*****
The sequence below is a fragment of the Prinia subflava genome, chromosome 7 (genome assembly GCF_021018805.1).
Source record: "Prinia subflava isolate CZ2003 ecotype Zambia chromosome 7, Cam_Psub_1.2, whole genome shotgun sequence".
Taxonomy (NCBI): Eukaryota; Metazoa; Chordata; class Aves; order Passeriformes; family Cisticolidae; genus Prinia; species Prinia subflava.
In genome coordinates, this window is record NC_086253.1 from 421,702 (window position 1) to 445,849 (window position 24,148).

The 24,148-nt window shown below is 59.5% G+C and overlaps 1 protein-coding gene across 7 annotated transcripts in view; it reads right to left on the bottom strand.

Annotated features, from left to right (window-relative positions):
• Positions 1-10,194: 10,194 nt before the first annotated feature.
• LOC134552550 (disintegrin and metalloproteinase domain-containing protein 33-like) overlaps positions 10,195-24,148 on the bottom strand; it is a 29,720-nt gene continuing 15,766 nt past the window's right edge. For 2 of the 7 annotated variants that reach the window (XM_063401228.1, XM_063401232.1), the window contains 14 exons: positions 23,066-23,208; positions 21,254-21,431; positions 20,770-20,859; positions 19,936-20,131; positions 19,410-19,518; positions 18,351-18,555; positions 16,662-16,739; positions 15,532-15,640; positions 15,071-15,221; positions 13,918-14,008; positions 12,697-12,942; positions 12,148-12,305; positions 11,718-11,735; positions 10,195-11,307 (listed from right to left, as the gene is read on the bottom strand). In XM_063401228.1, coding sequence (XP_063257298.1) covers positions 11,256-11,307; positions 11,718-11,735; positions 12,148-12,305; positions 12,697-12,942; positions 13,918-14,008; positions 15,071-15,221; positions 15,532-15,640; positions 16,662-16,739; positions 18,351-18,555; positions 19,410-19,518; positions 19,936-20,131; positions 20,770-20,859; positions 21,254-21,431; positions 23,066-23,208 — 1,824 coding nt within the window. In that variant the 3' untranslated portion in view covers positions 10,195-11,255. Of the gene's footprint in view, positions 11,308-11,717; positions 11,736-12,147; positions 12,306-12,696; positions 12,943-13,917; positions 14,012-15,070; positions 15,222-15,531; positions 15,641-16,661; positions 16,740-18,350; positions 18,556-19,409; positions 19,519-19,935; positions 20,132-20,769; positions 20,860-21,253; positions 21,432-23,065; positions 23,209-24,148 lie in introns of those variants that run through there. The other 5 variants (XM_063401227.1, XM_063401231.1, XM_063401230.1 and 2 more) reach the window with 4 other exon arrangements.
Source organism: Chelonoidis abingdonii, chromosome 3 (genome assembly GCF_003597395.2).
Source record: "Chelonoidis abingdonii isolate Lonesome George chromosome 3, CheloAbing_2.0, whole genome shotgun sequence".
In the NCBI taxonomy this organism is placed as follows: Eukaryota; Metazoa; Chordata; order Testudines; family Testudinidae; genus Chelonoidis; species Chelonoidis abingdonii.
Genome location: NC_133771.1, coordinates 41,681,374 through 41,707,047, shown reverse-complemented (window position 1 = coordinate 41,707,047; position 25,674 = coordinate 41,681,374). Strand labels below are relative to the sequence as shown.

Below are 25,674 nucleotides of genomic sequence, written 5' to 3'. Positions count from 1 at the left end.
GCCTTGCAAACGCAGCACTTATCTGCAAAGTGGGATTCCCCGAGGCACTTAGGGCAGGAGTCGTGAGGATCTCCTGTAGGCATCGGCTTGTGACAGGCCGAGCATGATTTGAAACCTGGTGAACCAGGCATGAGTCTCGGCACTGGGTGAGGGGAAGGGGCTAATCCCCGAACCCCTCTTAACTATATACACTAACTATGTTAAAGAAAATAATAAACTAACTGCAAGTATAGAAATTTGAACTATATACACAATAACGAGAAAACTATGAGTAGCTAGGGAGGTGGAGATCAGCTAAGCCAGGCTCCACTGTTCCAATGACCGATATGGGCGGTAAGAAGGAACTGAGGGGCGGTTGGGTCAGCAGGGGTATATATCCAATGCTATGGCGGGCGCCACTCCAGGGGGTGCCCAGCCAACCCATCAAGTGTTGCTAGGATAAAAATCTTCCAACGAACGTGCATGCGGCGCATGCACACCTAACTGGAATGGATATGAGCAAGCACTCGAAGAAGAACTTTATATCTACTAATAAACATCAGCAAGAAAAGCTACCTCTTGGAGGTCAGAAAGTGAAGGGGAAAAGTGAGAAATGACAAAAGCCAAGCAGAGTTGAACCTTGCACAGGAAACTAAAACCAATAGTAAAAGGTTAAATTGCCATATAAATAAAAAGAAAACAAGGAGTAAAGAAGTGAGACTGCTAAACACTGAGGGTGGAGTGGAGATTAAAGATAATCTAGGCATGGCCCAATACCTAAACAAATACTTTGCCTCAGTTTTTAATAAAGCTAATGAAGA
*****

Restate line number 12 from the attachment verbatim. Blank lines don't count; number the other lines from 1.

Genome location: NC_133771.1, coordinates 41,681,374 through 41,707,047, shown reverse-complemented (window position 1 = coordinate 41,707,047; position 25,674 = coordinate 41,681,374). Strand labels below are relative to the sequence as shown.